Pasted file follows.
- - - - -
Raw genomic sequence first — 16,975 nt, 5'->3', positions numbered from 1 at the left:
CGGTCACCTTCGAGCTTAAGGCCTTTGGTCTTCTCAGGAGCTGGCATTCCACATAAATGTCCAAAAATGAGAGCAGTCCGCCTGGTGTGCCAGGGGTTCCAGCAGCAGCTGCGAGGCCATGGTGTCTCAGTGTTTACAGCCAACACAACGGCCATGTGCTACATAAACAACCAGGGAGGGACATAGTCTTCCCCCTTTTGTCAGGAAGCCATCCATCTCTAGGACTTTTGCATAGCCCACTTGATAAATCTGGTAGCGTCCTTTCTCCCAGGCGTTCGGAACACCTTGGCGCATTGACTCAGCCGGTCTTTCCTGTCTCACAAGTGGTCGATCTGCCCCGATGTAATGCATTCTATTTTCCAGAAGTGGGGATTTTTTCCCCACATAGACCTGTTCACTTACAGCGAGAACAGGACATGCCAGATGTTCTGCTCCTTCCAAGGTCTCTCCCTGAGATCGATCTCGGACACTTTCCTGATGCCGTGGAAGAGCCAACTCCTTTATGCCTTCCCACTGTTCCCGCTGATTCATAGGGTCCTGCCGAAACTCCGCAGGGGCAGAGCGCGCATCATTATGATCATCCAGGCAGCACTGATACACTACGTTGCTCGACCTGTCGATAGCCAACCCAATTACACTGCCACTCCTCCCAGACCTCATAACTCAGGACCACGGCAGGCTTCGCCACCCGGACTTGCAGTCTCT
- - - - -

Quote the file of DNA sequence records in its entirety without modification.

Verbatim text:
Raw genomic sequence first — 16,975 nt, 5'->3', positions numbered from 1 at the left:
CGGTCACCTTCGAGCTTAAGGCCTTTGGTCTTCTCAGGAGCTGGCATTCCACATAAATGTCCAAAAATGAGAGCAGTCCGCCTGGTGTGCCAGGGGTTCCAGCAGCAGCTGCGAGGCCATGGTGTCTCAGTGTTTACAGCCAACACAACGGCCATGTGCTACATAAACAACCAGGGAGGGACATAGTCTTCCCCCTTTTGTCAGGAAGCCATCCATCTCTAGGACTTTTGCATAGCCCACTTGATAAATCTGGTAGCGTCCTTTCTCCCAGGCGTTCGGAACACCTTGGCGCATTGACTCAGCCGGTCTTTCCTGTCTCACAAGTGGTCGATCTGCCCCGATGTAATGCATTCTATTTTCCAGAAGTGGGGATTTTTTCCCCACATAGACCTGTTCACTTACAGCGAGAACAGGACATGCCAGATGTTCTGCTCCTTCCAAGGTCTCTCCCTGAGATCGATCTCGGACACTTTCCTGATGCCGTGGAAGAGCCAACTCCTTTATGCCTTCCCACTGTTCCCGCTGATTCATAGGGTCCTGCCGAAACTCCGCAGGGGCAGAGCGCGCATCATTATGATCATCCAGGCAGCACTGATACACTACGTTGCTCGACCTGTCGATAGCCAACCCAATTACACTGCCACTCCTCCCAGACCTCATAACTCAGGACCACGGCAGGCTTCGCCACCCGGACTTGCAGTCTCT